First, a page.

New Zealand intellectual property legislation

By Susy Frankel

Two of New Zealand’s unique intellectual property law features relate to Māori and the protection of mātauranga Māori (Māori knowledge).

What is intellectual property law?

Intellectual property law is an umbrella term given to the large and detailed area of law that regulates aspects of human creativity and innovation. There are three main areas of intellectual property law: copyright, patents and trademarks. Each of these areas has related rights, which are also part of intellectual property law.

All intellectual property laws are predominantly territorial. Broadly, that means that a registered right (such as a patent or trade mark) is only good in the country or territory where it is registered. Copyright is not registered but it too is territorial and the rules differ between countries.

The international agreements on intellectual property require some commonalities between countries’ laws (called minimum standards) but those agreements also allow for some differences between countries’ laws.

Where it came from

New Zealand’s intellectual property law was adopted from British law. The colony’s first copyright law was one of the earliest European laws of the land. The 13th Ordinance of New Zealand (1842) was made to protect as copyright “A grammar of the New Zealand language”, a book compiled by the Reverend Robert Maunsell.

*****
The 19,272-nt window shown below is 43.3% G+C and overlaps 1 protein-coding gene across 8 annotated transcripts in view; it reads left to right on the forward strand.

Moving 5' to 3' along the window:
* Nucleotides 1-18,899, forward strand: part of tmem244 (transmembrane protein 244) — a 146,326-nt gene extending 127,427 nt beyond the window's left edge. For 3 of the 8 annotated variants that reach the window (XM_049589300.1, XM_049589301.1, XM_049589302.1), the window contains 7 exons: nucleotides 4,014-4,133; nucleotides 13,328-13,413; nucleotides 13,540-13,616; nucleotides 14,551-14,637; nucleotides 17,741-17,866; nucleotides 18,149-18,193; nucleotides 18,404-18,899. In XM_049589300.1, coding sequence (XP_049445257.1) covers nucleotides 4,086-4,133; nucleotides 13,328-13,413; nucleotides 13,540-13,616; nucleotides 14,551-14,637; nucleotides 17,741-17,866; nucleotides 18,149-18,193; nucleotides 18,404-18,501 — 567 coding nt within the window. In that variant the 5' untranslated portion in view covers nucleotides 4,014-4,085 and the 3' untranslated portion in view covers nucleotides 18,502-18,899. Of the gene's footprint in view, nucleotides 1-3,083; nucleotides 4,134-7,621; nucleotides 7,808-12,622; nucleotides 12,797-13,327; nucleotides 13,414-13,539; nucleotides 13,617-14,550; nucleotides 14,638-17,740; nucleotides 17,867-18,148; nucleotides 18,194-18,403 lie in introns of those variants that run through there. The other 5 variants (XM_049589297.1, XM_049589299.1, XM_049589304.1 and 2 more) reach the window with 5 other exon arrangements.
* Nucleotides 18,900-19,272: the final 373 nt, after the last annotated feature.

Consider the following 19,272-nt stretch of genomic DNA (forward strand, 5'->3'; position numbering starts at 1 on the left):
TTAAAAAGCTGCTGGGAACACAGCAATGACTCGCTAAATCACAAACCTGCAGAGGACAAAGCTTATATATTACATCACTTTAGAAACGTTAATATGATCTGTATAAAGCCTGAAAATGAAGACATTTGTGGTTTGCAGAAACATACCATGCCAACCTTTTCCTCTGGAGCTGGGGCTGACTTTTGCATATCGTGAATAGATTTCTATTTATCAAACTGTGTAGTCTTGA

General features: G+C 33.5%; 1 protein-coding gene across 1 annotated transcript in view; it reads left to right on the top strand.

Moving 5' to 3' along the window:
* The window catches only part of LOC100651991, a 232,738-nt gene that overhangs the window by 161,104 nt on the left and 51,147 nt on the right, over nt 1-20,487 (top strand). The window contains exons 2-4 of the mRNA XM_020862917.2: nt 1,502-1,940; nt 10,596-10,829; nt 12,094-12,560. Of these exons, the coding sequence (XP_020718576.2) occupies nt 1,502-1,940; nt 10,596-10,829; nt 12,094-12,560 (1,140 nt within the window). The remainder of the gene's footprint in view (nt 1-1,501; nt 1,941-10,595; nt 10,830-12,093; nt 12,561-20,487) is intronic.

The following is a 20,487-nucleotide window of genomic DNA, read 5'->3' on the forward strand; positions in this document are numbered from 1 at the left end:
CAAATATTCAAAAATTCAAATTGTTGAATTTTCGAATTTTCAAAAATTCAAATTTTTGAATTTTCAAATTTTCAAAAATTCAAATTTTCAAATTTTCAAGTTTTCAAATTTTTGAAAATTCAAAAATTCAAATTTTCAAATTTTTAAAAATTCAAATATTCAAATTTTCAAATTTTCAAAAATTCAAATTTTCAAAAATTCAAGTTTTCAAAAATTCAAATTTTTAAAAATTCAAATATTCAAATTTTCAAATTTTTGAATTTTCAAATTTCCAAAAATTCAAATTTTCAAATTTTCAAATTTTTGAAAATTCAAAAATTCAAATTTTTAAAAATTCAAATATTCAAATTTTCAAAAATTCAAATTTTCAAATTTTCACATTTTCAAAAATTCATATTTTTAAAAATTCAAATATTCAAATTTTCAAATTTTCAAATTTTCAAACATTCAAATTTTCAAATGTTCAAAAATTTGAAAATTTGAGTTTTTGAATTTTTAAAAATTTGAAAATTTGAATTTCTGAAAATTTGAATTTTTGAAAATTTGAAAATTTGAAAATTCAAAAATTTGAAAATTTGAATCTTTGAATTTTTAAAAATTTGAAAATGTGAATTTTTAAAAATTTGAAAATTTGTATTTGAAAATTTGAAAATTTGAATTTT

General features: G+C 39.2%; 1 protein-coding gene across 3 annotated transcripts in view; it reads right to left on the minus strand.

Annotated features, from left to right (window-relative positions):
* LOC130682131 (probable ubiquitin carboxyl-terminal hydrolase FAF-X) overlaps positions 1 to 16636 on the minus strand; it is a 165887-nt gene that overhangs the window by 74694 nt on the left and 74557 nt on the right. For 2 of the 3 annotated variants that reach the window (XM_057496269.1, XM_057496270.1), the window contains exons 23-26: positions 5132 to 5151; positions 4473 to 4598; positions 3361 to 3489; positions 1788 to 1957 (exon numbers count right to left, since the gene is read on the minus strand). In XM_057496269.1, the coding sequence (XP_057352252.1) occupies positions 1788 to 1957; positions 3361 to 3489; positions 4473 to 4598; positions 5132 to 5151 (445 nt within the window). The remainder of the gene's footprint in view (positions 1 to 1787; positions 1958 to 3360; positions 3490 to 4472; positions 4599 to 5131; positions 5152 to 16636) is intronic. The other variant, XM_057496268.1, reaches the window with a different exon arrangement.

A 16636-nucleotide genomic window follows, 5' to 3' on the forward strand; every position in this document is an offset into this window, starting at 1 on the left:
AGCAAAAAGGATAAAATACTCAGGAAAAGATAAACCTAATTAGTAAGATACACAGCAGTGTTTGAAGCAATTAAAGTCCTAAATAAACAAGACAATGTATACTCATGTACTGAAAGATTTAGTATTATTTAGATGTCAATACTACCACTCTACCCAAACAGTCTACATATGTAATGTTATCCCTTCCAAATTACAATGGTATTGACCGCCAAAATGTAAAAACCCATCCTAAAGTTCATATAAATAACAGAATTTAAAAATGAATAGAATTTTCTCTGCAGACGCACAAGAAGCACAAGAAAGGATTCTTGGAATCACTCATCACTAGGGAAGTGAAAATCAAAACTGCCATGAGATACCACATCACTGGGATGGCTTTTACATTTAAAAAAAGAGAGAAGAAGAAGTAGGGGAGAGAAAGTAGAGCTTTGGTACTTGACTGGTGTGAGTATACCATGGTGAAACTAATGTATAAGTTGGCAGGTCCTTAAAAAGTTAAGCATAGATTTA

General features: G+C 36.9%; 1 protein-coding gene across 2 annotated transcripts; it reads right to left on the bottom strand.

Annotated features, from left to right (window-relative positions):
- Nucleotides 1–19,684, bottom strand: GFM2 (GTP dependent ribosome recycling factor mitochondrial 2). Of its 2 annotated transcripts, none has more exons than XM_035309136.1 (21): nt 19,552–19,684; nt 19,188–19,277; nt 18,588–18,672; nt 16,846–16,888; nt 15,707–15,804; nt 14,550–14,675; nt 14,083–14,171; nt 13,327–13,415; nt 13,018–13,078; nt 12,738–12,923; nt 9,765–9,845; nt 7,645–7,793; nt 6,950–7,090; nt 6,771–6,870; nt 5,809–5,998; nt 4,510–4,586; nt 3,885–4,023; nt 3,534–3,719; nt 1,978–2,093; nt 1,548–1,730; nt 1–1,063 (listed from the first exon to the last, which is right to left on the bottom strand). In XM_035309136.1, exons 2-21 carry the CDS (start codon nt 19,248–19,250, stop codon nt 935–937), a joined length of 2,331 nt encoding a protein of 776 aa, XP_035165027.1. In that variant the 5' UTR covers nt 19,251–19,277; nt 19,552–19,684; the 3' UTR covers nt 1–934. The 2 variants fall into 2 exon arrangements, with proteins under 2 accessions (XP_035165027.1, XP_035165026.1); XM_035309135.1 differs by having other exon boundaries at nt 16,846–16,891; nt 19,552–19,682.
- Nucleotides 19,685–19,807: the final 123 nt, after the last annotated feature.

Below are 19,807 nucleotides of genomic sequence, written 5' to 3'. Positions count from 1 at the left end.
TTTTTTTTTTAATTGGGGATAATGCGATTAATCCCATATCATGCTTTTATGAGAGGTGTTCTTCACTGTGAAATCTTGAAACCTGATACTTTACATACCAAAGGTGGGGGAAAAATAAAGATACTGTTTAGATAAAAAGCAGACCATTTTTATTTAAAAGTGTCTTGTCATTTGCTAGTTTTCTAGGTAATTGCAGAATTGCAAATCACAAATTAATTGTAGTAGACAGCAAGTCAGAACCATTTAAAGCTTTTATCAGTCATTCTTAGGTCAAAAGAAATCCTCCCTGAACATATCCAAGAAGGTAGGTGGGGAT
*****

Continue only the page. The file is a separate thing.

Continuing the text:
The first patent in New Zealand (issued in 1861) related to harakeke (New Zealand flax). The patent was granted for an invention for the preparation of Phormium tenax (flax) fibre and other plant fibres for manufacturing purposes.

Protecting health; protecting profit

In 19th-century New Zealand the phrase ‘patent medicine’ was a standard way of describing the potions that claimed to cure every known ill. Rival producers battled for possession of successful names or recipes.

Patents and trademarks


Patents protect scientific and technological inventions. This includes both products and processes, for example, pharmaceutical compounds as well as the ways those compounds are made. Plant-variety rights are an example of rights related to patents.

Not all inventions qualify to be patented. To be patentable an invention must:

  • be novel (not known)
  • involve something called an inventive step, which means that the invention is not obvious to an expert
  • be useful.

Patents are sometimes highly technical because those who create the inventions are scientific specialists. Patented inventions are, however, found in everyday life and include many mechanical things and simple objects, such as engine parts, pens and hairbrushes.


Trademarks protect the names and images that consumers associate with products and businesses. The reason that the law does this is to enable consumers to tell one product from another.

Related to trademarks are geographical indication rights. These are the names of towns, countries or areas that are applied to certain products, and often indicate quality, reputation or production methods.